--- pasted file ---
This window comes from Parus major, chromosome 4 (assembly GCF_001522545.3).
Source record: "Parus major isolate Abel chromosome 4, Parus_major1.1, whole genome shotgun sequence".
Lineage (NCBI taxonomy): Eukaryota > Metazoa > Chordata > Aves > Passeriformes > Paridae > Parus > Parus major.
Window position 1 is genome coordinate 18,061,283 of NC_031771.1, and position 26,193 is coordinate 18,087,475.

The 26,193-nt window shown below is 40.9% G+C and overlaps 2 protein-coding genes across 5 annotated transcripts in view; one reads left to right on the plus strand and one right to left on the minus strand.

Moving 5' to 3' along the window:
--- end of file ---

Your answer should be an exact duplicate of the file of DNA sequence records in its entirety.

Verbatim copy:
This window comes from Parus major, chromosome 4 (assembly GCF_001522545.3).
Source record: "Parus major isolate Abel chromosome 4, Parus_major1.1, whole genome shotgun sequence".
Lineage (NCBI taxonomy): Eukaryota > Metazoa > Chordata > Aves > Passeriformes > Paridae > Parus > Parus major.
Window position 1 is genome coordinate 18,061,283 of NC_031771.1, and position 26,193 is coordinate 18,087,475.

The 26,193-nt window shown below is 40.9% G+C and overlaps 2 protein-coding genes across 5 annotated transcripts in view; one reads left to right on the plus strand and one right to left on the minus strand.

Moving 5' to 3' along the window: